by Rivka Caroline | Featured Contributor
Initially it was a little tricky when I was asked by NYT’s Motherlode to give just one nugget of advice for a New Years Resolution piece. After speaking with friends and clients throughout the year and hearing how their ‘to-do’ lists weighed them down, there was really only one winner : As frustrating as it is, there just isn’t time for everything. Every “to-don’t” makes room for a “to-do.” Here are the 3 vital steps for finally controlling that ‘to-do’ list one and for all.
1) Cultivate That ‘To-Don’t’ List
Raising my own 7 children gave me plenty of reasons to have a ‘to-do’ list the length of my minivan but it was only when I read Tim Ferriss’s masterpiece ‘The Four Hour Workweek’ that I first heard about a ‘to-don’t’ list and oh did the concept resonate with me.
From my standpoint, ‘to-do’ lists have become as overwhelming as the clutter in our coat closet. We keep on taking more ‘stuff’ into our homes and more ‘to-do’s’ into our lives. More responsibilities, more volunteer work, more, more, more … which of course as we know from any respectable pile of clutter does a wonderful job of hiding that one piece of paper we really do need. By taking on more and more and more responsibility it becomes more challenging to discern which ‘to-do’s’ are the vital ones for your personal world and which ones can be done by someone else.
2) Stop being busy and start being effective
I hate to break it to you but busy people aren’t always the most effective. If we are busy with the wrong things then we aren’t being effective, we are just running around trying to keep up with our own busy minds.
It is up to each of us to decide what our priorities are for the upcoming month or two ( or more if you like to plan ahead). Then once we have defined our priorities making our ‘to don’t’ list is so much easier. If I have committed to go to a gym every morning from 9-10am then I wont be able to say yes to the opportunity to go out with a friend for coffee at that exact same time. However, if I have changed my morning schedule to work out from 9-10am and then work for 4 hours until 2pm then I have open afternoons for relaxation and friendship then that coffee date fits in perfectly in the afternoon slot right before carpool.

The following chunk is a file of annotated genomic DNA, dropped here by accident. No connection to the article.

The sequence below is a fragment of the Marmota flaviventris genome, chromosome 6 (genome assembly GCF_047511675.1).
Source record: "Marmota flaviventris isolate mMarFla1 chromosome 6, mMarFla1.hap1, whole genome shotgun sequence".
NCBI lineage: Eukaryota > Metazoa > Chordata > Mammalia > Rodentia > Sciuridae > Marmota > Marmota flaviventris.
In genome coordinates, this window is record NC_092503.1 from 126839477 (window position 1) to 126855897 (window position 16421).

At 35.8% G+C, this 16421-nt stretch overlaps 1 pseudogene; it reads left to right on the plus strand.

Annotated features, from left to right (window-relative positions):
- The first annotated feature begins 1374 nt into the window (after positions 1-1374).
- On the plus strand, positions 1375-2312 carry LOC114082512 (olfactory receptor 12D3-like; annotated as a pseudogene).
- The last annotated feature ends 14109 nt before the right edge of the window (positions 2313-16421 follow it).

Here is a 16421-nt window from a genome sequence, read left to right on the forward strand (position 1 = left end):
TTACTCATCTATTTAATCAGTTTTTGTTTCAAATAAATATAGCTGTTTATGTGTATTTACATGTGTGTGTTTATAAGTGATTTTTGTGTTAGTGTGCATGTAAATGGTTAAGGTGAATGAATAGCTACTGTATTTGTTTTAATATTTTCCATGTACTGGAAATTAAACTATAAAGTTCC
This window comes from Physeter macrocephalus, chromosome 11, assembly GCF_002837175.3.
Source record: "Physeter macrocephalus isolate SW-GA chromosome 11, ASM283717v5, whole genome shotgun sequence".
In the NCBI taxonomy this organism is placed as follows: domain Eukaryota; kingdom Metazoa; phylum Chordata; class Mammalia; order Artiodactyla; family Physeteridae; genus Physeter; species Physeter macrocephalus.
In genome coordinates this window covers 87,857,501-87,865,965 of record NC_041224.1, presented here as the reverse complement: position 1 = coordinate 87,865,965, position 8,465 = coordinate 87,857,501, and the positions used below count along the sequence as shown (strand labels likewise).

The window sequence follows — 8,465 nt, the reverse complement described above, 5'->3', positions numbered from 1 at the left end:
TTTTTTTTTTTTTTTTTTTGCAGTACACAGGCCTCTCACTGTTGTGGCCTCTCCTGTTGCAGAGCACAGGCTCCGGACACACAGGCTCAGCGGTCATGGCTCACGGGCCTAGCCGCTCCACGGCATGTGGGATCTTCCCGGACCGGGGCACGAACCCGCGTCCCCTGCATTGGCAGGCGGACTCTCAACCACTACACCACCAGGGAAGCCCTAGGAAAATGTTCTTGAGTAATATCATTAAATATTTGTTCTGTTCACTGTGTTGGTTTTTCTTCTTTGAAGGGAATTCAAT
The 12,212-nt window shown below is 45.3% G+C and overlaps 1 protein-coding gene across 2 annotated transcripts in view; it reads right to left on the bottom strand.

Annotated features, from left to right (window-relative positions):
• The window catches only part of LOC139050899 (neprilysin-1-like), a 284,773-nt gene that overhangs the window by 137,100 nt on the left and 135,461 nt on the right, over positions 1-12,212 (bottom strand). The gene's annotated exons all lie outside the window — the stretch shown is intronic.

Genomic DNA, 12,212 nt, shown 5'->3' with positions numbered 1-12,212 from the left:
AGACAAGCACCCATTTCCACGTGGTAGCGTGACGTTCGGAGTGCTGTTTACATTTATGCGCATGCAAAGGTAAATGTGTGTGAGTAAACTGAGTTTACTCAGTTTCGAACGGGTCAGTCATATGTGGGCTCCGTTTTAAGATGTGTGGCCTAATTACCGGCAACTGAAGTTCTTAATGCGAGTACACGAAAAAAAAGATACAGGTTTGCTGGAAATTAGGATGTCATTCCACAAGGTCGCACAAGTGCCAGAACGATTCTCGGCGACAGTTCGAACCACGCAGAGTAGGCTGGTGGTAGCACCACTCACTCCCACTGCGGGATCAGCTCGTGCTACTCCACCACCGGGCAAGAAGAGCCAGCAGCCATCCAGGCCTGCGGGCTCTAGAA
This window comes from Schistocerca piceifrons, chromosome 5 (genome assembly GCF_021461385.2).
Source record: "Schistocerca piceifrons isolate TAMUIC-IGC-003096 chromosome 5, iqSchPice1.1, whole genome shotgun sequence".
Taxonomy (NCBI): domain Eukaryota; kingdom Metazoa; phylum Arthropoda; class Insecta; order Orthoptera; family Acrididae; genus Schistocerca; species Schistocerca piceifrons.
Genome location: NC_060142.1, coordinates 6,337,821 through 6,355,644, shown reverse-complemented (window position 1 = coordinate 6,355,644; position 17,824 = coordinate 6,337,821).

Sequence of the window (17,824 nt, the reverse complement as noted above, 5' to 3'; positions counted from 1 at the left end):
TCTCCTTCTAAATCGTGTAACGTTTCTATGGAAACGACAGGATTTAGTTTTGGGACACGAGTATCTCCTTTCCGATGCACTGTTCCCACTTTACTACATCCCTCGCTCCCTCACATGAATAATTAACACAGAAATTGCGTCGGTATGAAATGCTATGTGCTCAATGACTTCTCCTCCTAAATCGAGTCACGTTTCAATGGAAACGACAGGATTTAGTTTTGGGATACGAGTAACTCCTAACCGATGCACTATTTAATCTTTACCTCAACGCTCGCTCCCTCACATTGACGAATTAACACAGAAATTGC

3) Stick to your guns
If I have recently begun to take one child a week out to dinner on a rotation basis on Tuesday evenings, then I can’t go to a book signing on the very same evening. It sounds logical when you are reading about it, but it is much more tricky when you have to be the one to stand up for your own agenda. Defining your priorities and then giving them time slots is your way of managing the best you that you can be. Keeping healthy boundaries by respecting the goals you have created is a wonderful exercise in reinforcing the priorities that mean the most to you. The idea of having less ‘to-do’s’ isn’t to turn you into a heartless robot but to have a clear sense of what your priorities are so that you don’t get lost along the way.
Time Management Guru – Rivka Caroline, author of Frazzled to Focused Ultimate Time Management Guide for Moms & CEO of SoBe Organized, Miami, FL
Rivka is a Mom of 7, Author of Frazzled to Focused, Rabbi’s wife and CEO of the professional Time Management Consultancy SoBe Organized. She teaches both individuals and small businesses how to leverage their time to work effectively and find time for the things that count. She loves the psychology behind time management and will be finishing her Masters in Psychology in October 2013. Perhaps more importantly, Rivka is still quite relaxed and surprisingly sane and able to find time for what matters. People often ask her how she ‘does it all’, her tweets @sobeorganized, blog posts and book is her detailed response ( spoiler alert : she doesn’t actually do it all and doesn’t want YOU to either).
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